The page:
The process that determines which styles are applied over others is referred to as CSS specificity. To put it simply: the most specific rule is the one that will be applied. A style that is applied directly to the element, e.g:

<p style="color: red;">Hello</p>

is very specific, and will beat styles that are applied through classes. This generally isn’t the best way to apply styles, though, so you shouldn’t rely on this to make your CSS styles more specific. Similarly, you can also use !important on rules to win the specificity race, but this is also not the best approach and should be avoided wherever possible – if CSS specificity is confusing, wait until you are also contesting with 50 different CSS rules in your application that use !important.

An easy way to increase the specificity of a CSS class is to use nested selectors. When you have an element selected, you will be able to see all of that element’s ancestors:

Chrome DevTools Selectors

By nesting selectors using parent elements, we can increase the specificity of a rule. For example, if we added this rule:

div p {
  color: red;


.my-parent-class p {
  color: red;

both of these would beat the original rule we used:

p {
  color: red;

So, if we were trying to apply a style to scroll-content like in the image I posted above, we could technically make a rule like this:

  > body
  > ion-app
  > ng-component
  > ion-nav
  > page-home
  > ion-content.content.content-md
  > div.scroll-content {
  background-color: #000;

This is ultra-specific, and will most certainly work, but it is quite absurd. I definitely wouldn’t recommend doing this. You will usually be able to get your styles to apply the way you want without using !important and without needing to go to the extreme of the example above. Although you should avoid using !important as a hack to avoid specificity issues, it is no great crime to use it from time to time in certain scenarios. Generally, I would take the following approach if I am having trouble with my rules being overwritten:

  1. Find the class that is setting the style and change that instead of creating my own style to overwrite it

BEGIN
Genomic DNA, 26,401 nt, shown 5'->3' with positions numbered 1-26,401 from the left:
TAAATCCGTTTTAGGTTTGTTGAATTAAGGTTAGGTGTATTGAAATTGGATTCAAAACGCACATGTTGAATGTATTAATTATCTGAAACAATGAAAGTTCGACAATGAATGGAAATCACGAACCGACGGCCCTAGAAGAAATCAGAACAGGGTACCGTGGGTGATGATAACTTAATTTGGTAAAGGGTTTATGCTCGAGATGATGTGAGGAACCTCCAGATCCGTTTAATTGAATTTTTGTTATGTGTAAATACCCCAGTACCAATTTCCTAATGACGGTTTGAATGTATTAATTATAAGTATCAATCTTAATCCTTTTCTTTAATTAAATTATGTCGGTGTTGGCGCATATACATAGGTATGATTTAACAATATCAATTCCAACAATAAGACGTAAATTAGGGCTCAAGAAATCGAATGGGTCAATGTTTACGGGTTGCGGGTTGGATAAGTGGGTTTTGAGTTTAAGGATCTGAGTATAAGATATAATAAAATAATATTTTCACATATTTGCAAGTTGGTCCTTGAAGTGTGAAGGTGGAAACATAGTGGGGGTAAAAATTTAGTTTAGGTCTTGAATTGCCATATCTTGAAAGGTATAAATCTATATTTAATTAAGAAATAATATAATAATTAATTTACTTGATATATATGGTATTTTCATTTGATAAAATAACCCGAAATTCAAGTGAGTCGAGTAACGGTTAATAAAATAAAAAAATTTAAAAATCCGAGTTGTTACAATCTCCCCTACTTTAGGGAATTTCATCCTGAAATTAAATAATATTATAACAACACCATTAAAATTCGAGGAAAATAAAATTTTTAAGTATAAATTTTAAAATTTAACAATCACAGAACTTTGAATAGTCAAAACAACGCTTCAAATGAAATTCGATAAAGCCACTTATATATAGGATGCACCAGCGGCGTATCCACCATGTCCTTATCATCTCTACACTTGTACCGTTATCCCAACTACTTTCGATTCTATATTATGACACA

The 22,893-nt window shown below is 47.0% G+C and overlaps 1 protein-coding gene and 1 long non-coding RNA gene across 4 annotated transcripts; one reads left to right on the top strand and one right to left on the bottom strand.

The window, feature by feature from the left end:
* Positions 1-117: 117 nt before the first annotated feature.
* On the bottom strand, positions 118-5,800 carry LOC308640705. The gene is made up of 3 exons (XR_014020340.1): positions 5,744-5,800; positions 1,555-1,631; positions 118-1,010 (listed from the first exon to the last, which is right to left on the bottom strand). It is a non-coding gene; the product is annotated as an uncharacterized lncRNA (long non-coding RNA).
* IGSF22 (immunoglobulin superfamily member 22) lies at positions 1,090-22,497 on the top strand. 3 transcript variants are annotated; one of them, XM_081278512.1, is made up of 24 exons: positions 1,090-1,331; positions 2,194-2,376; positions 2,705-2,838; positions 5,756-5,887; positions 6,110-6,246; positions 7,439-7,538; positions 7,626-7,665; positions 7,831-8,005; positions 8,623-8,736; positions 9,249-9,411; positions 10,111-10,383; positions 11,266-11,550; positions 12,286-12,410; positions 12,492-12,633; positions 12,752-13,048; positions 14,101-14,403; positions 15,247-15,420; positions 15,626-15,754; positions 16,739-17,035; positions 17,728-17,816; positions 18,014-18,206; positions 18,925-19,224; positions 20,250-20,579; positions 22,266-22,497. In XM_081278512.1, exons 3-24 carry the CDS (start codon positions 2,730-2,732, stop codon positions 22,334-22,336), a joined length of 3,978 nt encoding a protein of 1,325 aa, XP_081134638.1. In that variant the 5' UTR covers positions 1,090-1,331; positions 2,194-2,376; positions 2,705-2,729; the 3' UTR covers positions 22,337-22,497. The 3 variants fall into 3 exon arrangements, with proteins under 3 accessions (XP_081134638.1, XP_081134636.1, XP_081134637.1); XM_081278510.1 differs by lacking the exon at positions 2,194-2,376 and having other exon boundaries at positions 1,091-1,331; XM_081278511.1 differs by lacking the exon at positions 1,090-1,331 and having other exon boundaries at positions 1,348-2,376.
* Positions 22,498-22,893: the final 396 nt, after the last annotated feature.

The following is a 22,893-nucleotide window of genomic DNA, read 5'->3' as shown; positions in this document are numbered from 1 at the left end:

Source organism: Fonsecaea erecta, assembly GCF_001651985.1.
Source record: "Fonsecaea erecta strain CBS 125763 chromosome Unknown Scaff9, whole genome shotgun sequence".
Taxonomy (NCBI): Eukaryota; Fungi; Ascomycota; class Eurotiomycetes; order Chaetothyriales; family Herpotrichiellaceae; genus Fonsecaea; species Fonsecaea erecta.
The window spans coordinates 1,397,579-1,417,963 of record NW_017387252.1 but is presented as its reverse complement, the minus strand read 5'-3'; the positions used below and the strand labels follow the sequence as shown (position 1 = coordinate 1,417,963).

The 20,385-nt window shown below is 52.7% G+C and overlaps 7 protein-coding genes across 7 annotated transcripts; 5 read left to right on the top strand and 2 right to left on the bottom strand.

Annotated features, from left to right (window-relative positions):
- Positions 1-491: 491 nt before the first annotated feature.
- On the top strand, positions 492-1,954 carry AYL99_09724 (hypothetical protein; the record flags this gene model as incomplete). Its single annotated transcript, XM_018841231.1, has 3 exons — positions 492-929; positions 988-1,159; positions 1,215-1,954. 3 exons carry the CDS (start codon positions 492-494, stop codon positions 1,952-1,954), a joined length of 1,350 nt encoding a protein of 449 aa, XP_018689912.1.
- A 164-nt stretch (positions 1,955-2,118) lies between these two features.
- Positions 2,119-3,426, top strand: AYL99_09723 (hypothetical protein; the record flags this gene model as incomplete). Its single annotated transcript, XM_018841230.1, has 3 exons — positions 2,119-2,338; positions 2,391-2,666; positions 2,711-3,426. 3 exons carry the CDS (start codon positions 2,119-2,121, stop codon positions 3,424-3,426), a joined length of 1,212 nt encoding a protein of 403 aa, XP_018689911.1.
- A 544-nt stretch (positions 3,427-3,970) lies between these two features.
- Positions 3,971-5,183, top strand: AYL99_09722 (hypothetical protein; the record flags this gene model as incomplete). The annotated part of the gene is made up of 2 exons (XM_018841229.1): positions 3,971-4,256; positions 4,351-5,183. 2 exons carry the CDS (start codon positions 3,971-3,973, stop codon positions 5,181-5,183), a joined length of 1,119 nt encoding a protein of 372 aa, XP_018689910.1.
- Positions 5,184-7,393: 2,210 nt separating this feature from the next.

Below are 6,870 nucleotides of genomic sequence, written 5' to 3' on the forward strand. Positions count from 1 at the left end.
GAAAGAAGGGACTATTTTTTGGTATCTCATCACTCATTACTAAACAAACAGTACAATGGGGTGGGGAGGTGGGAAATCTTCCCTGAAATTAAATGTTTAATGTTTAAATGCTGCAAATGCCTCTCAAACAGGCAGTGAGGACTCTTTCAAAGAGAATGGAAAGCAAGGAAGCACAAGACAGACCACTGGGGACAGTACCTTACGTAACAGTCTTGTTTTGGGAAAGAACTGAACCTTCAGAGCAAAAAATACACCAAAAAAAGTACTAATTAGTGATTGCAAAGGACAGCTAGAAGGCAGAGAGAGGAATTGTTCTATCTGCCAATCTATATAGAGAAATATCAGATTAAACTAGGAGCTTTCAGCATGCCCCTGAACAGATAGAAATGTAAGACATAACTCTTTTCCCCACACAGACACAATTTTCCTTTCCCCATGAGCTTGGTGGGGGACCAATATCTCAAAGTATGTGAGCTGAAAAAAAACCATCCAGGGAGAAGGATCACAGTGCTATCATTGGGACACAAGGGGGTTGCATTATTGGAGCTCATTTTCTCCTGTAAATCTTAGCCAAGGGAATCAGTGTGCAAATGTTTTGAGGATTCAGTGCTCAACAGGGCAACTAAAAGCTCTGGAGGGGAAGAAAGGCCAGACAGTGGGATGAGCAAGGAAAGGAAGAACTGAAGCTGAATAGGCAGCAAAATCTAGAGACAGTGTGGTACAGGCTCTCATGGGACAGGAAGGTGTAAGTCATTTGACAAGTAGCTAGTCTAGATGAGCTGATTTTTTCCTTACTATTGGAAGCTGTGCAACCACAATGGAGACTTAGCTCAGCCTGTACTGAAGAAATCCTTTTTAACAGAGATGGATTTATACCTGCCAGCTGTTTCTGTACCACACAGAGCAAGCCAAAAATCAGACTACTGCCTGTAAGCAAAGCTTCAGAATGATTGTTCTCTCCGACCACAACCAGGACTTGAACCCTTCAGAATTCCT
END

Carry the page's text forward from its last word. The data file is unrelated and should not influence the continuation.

2. If that isn’t feasible, increase the specificity of my style to overwrite the other
  3. If increasing the specificity is too messy/awkward, add !important to the rule.

You don’t need to fully understand how specificity works. It is not important to be able to look at two rules and determine which would win, but it is important to realise that this is often the cause of issues you might face. If you do want to understand more about specificity, I would recommend reading this article.

The Device Toolbar

This is a reasonably obvious one, but it can be easily missed. When using Ionic, we do most of our development on a desktop browser, but we are generally designing mobile applications. If you hit the ‘Device Toolbar’ icon in the top left of the debugger (the option highlighted in blue in the image below):

Chrome DevTools Select Highlight

It will allow you to emulate various sized devices to see what your application would look like in those dimensions. You can easily change the device type at the top of the screen. It is important to note that this mostly just sets the device size and user agent, it is not the same as testing on an actual device. It is very useful for quickly seeing what your application looks like on various devices, though.

CSS Animation Performance

Another important aspect of debugging CSS is making sure that you are designing performant CSS animations. CSS animations can perform very well even on lower-end devices, but you could take two different approaches to creating the same animation and one would perform very well and the other terribly (despite the animations doing the same thing). This topic is a bit too in-depth and complex to cover in this article, but if it is something you are interested in I have a short video explaining the basics here: High Performance CSS Animations in Ionic.

This is also a concept I cover in a lot of depth in Elite Ionic.


The tools and tips I have mentioned in this article does not cover everything you might want to be using, nor is it necessarily the best way to do things. These are just the things I use on a day to day basis that work for me, so hopefully, you might find a thing or two that can help improve your development workflow.